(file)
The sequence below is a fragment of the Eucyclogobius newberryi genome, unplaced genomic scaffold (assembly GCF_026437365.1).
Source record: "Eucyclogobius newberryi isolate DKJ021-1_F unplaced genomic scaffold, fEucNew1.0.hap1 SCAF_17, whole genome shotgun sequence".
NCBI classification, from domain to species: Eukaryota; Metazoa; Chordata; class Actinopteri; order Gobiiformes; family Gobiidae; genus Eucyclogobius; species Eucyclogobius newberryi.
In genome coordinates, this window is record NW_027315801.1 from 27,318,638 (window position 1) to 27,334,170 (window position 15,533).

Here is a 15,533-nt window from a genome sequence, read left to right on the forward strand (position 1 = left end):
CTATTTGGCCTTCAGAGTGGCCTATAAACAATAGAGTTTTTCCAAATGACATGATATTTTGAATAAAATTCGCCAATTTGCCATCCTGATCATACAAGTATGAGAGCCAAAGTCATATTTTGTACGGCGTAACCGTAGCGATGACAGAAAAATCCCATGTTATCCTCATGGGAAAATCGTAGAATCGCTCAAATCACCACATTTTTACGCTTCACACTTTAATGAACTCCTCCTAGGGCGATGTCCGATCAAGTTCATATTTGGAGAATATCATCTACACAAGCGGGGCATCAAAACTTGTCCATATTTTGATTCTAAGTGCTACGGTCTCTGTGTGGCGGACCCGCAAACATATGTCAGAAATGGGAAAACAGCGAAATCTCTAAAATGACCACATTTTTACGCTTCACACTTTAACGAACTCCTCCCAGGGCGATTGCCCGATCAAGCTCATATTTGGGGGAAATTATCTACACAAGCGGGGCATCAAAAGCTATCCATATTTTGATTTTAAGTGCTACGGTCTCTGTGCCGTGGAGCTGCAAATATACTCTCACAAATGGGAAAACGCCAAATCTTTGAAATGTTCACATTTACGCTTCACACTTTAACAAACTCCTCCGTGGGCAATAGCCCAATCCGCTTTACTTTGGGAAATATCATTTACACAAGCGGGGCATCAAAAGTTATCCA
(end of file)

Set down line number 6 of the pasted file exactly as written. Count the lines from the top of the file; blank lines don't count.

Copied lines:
CTATTTGGCCTTCAGAGTGGCCTATAAACAATAGAGTTTTTCCAAATGACATGATATTTTGAATAAAATTCGCCAATTTGCCATCCTGATCATACAAGTATGAGAGCCAAAGTCATATTTTGTACGGCGTAACCGTAGCGATGACAGAAAAATCCCATGTTATCCTCATGGGAAAATCGTAGAATCGCTCAAATCACCACATTTTTACGCTTCACACTTTAATGAACTCCTCCTAGGGCGATGTCCGATCAAGTTCATATTTGGAGAATATCATCTACACAAGCGGGGCATCAAAACTTGTCCATATTTTGATTCTAAGTGCTACGGTCTCTGTGTGGCGGACCCGCAAACATATGTCAGAAATGGGAAAACAGCGAAATCTCTAAAATGACCACATTTTTACGCTTCACACTTTAACGAACTCCTCCCAGGGCGATTGCCCGATCAAGCTCATATTTGGGGGAAATTATCTACACAAGCGGGGCATCAAAAGCTATCCATATTTTGATTTTAAGTGCTACGGTCTCTGTGCCGTGGAGCTGCAAATATACTCTCACAAATGGGAAAACGCCAAATCTTTGAAATGTTCACATTTACGCTTCACACTTTAACAAACTCCTCCGTGGGCAATAGCCCAATCCGCTTTACTTTGGGAAATATCATTTACACAAGCGGGGCATCAAAAGTTATCCA